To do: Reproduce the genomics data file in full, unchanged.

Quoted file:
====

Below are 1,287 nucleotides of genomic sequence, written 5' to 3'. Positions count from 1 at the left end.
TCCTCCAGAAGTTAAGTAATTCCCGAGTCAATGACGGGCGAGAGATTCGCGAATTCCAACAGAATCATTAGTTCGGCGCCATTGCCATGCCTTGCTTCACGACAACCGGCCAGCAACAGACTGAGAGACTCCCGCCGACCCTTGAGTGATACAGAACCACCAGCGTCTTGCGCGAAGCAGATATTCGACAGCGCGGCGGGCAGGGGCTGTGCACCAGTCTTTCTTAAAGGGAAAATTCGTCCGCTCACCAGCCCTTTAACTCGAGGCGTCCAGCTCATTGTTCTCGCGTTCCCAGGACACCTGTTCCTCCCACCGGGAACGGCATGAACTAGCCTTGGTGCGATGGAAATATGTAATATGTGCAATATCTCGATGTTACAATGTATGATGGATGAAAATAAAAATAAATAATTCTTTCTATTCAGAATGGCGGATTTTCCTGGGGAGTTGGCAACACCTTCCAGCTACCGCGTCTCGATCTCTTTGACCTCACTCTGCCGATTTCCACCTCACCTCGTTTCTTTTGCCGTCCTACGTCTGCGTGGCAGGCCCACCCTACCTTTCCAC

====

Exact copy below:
Below are 1,287 nucleotides of genomic sequence, written 5' to 3'. Positions count from 1 at the left end.
TCCTCCAGAAGTTAAGTAATTCCCGAGTCAATGACGGGCGAGAGATTCGCGAATTCCAACAGAATCATTAGTTCGGCGCCATTGCCATGCCTTGCTTCACGACAACCGGCCAGCAACAGACTGAGAGACTCCCGCCGACCCTTGAGTGATACAGAACCACCAGCGTCTTGCGCGAAGCAGATATTCGACAGCGCGGCGGGCAGGGGCTGTGCACCAGTCTTTCTTAAAGGGAAAATTCGTCCGCTCACCAGCCCTTTAACTCGAGGCGTCCAGCTCATTGTTCTCGCGTTCCCAGGACACCTGTTCCTCCCACCGGGAACGGCATGAACTAGCCTTGGTGCGATGGAAATATGTAATATGTGCAATATCTCGATGTTACAATGTATGATGGATGAAAATAAAAATAAATAATTCTTTCTATTCAGAATGGCGGATTTTCCTGGGGAGTTGGCAACACCTTCCAGCTACCGCGTCTCGATCTCTTTGACCTCACTCTGCCGATTTCCACCTCACCTCGTTTCTTTTGCCGTCCTACGTCTGCGTGGCAGGCCCACCCTACCTTTCCAC